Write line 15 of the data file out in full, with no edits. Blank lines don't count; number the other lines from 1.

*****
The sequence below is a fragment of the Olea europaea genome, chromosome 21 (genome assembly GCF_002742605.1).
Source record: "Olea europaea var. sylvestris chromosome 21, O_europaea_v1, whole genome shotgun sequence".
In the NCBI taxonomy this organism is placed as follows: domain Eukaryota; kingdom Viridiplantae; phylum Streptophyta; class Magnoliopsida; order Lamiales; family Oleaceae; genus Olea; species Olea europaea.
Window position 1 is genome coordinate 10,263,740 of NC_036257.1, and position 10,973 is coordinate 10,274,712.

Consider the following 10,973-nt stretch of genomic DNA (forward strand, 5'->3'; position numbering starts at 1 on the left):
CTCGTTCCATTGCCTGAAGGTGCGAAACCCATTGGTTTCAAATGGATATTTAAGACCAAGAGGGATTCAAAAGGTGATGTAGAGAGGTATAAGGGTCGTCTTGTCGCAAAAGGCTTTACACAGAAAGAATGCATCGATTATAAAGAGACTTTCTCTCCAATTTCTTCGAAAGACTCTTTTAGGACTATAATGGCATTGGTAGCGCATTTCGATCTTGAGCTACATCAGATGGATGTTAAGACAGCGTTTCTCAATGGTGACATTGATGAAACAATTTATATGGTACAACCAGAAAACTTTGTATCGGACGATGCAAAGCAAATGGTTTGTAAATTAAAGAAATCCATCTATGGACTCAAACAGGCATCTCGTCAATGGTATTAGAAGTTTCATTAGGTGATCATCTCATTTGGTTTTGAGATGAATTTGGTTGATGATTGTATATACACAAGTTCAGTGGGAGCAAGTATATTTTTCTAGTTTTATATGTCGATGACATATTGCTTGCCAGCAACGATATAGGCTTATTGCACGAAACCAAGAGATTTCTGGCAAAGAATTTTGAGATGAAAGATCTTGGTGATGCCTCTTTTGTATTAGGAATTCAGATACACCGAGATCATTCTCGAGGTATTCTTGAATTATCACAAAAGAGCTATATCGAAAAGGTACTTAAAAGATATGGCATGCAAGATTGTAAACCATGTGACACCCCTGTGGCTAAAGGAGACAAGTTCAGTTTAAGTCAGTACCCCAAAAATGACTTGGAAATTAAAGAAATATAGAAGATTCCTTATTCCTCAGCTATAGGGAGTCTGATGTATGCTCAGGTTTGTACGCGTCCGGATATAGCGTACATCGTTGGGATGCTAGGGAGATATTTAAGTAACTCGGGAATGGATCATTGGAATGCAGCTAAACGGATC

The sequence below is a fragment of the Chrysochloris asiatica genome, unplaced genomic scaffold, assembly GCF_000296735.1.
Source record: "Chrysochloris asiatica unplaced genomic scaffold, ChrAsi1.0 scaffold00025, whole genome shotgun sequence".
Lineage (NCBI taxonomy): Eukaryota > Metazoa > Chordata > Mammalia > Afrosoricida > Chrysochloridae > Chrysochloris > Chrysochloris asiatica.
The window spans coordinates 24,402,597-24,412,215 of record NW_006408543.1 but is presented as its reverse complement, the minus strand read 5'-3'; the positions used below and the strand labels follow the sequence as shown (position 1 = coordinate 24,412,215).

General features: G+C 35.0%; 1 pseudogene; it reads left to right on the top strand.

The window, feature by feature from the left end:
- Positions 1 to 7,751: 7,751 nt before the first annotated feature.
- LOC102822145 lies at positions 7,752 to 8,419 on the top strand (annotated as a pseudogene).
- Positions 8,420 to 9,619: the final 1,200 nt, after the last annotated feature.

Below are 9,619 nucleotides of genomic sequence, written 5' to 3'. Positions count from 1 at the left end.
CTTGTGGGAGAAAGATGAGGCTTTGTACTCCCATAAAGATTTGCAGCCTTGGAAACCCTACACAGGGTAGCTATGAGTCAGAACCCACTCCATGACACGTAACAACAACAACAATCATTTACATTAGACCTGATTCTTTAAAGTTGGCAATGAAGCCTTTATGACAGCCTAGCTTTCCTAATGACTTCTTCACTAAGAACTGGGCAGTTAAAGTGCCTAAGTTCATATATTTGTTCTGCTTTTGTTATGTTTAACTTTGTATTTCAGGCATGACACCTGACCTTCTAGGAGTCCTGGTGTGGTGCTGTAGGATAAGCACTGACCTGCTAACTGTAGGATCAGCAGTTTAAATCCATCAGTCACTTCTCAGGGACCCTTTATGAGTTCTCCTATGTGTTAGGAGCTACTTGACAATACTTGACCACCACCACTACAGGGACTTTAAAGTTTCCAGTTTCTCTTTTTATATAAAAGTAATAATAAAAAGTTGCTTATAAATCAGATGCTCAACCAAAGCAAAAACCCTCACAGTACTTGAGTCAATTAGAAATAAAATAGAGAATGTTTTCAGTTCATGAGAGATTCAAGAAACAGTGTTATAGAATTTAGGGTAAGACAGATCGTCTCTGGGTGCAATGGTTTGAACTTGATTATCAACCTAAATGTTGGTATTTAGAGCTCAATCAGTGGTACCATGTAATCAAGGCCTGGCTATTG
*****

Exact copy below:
- Positions 8,420 to 9,619: the final 1,200 nt, after the last annotated feature.